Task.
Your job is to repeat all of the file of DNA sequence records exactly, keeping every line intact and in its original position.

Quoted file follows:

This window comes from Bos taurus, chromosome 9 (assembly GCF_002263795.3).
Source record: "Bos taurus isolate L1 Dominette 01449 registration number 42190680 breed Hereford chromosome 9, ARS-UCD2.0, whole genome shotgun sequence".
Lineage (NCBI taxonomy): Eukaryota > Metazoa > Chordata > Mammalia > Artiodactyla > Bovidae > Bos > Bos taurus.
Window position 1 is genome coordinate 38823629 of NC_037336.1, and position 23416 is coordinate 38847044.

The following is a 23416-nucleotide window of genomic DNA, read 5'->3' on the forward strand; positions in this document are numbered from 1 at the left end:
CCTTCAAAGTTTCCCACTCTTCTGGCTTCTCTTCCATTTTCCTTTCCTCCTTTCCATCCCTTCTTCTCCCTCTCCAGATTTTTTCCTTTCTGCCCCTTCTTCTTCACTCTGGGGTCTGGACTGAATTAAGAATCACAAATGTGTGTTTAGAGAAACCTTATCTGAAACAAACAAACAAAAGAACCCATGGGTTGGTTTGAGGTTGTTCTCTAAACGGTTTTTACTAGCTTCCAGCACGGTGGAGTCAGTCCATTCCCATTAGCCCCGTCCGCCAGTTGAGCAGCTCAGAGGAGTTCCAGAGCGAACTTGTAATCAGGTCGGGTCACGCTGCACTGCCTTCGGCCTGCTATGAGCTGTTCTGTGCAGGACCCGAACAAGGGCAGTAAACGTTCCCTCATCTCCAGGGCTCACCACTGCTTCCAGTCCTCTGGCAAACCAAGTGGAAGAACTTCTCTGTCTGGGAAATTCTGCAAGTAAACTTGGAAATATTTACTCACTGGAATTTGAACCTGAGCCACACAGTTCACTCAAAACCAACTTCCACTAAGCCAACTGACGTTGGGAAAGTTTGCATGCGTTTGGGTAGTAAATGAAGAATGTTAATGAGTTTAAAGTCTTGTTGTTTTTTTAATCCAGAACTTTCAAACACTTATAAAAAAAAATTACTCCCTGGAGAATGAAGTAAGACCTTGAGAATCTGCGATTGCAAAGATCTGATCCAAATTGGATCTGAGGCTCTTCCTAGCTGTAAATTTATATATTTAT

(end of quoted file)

This window comes from Bos taurus, chromosome 9 (assembly GCF_002263795.3).
Source record: "Bos taurus isolate L1 Dominette 01449 registration number 42190680 breed Hereford chromosome 9, ARS-UCD2.0, whole genome shotgun sequence".
Lineage (NCBI taxonomy): Eukaryota > Metazoa > Chordata > Mammalia > Artiodactyla > Bovidae > Bos > Bos taurus.
Window position 1 is genome coordinate 38823629 of NC_037336.1, and position 23416 is coordinate 38847044.

The following is a 23416-nucleotide window of genomic DNA, read 5'->3' on the forward strand; positions in this document are numbered from 1 at the left end:
CCTTCAAAGTTTCCCACTCTTCTGGCTTCTCTTCCATTTTCCTTTCCTCCTTTCCATCCCTTCTTCTCCCTCTCCAGATTTTTTCCTTTCTGCCCCTTCTTCTTCACTCTGGGGTCTGGACTGAATTAAGAATCACAAATGTGTGTTTAGAGAAACCTTATCTGAAACAAACAAACAAAAGAACCCATGGGTTGGTTTGAGGTTGTTCTCTAAACGGTTTTTACTAGCTTCCAGCACGGTGGAGTCAGTCCATTCCCATTAGCCCCGTCCGCCAGTTGAGCAGCTCAGAGGAGTTCCAGAGCGAACTTGTAATCAGGTCGGGTCACGCTGCACTGCCTTCGGCCTGCTATGAGCTGTTCTGTGCAGGACCCGAACAAGGGCAGTAAACGTTCCCTCATCTCCAGGGCTCACCACTGCTTCCAGTCCTCTGGCAAACCAAGTGGAAGAACTTCTCTGTCTGGGAAATTCTGCAAGTAAACTTGGAAATATTTACTCACTGGAATTTGAACCTGAGCCACACAGTTCACTCAAAACCAACTTCCACTAAGCCAACTGACGTTGGGAAAGTTTGCATGCGTTTGGGTAGTAAATGAAGAATGTTAATGAGTTTAAAGTCTTGTTGTTTTTTTAATCCAGAACTTTCAAACACTTATAAAAAAAAATTACTCCCTGGAGAATGAAGTAAGACCTTGAGAATCTGCGATTGCAAAGATCTGATCCAAATTGGATCTGAGGCTCTTCCTAGCTGTAAATTTATATATTTAT